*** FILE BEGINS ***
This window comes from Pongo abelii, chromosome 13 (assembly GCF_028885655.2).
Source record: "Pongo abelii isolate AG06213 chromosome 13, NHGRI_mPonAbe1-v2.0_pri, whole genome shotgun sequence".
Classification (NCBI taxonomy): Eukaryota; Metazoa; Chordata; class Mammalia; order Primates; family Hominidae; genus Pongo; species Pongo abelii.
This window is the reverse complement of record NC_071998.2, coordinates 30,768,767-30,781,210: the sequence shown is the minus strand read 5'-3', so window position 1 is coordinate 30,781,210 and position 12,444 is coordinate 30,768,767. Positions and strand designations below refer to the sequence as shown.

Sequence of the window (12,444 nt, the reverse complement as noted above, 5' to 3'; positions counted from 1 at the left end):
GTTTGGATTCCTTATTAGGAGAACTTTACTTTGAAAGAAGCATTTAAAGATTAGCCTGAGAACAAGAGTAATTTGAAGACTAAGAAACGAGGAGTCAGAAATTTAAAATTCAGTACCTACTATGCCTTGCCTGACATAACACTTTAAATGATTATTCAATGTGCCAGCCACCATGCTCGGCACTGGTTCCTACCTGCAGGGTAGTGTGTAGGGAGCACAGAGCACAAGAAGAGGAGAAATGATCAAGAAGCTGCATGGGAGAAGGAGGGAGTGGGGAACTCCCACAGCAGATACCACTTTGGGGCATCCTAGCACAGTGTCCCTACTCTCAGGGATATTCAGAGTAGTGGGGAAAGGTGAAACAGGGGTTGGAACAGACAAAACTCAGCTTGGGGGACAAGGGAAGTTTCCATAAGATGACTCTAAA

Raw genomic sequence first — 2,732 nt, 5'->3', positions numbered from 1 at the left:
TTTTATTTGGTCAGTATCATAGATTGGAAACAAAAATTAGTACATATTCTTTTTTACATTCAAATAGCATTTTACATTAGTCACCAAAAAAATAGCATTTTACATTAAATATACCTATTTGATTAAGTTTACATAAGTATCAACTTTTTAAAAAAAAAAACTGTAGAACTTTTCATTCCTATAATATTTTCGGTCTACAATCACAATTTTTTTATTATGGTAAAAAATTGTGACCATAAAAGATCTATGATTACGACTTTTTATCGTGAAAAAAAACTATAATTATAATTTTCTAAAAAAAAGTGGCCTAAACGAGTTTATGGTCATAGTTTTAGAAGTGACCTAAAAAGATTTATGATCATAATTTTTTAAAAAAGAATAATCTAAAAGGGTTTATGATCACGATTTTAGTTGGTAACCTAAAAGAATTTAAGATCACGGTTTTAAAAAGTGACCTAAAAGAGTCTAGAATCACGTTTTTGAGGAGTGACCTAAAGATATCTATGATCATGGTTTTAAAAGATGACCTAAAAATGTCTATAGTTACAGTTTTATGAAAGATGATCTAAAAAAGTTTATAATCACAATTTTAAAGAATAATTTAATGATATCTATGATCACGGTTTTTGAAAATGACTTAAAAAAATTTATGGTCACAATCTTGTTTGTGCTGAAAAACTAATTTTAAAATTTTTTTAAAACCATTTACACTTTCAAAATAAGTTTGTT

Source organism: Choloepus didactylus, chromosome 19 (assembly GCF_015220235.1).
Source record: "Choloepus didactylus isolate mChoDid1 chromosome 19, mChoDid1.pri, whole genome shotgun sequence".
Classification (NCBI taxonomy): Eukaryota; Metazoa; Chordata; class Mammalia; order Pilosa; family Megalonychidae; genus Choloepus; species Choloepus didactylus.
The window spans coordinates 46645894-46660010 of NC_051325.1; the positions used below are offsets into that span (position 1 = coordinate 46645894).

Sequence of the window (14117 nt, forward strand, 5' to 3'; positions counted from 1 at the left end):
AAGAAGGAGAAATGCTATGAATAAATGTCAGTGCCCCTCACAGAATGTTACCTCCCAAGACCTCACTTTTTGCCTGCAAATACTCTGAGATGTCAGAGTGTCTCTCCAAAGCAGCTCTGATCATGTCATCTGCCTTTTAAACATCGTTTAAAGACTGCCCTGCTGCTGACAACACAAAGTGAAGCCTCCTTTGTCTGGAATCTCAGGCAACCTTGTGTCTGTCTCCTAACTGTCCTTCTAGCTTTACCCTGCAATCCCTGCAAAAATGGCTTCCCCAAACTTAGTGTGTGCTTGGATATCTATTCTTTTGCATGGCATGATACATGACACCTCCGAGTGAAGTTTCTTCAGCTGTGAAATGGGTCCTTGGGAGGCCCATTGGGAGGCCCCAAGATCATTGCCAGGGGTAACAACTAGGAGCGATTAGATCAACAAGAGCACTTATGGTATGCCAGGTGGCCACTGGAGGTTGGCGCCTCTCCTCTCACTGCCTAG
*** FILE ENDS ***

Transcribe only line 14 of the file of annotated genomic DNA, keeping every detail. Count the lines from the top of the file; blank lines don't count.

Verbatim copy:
AAGAAGGAGAAATGCTATGAATAAATGTCAGTGCCCCTCACAGAATGTTACCTCCCAAGACCTCACTTTTTGCCTGCAAATACTCTGAGATGTCAGAGTGTCTCTCCAAAGCAGCTCTGATCATGTCATCTGCCTTTTAAACATCGTTTAAAGACTGCCCTGCTGCTGACAACACAAAGTGAAGCCTCCTTTGTCTGGAATCTCAGGCAACCTTGTGTCTGTCTCCTAACTGTCCTTCTAGCTTTACCCTGCAATCCCTGCAAAAATGGCTTCCCCAAACTTAGTGTGTGCTTGGATATCTATTCTTTTGCATGGCATGATACATGACACCTCCGAGTGAAGTTTCTTCAGCTGTGAAATGGGTCCTTGGGAGGCCCATTGGGAGGCCCCAAGATCATTGCCAGGGGTAACAACTAGGAGCGATTAGATCAACAAGAGCACTTATGGTATGCCAGGTGGCCACTGGAGGTTGGCGCCTCTCCTCTCACTGCCTAG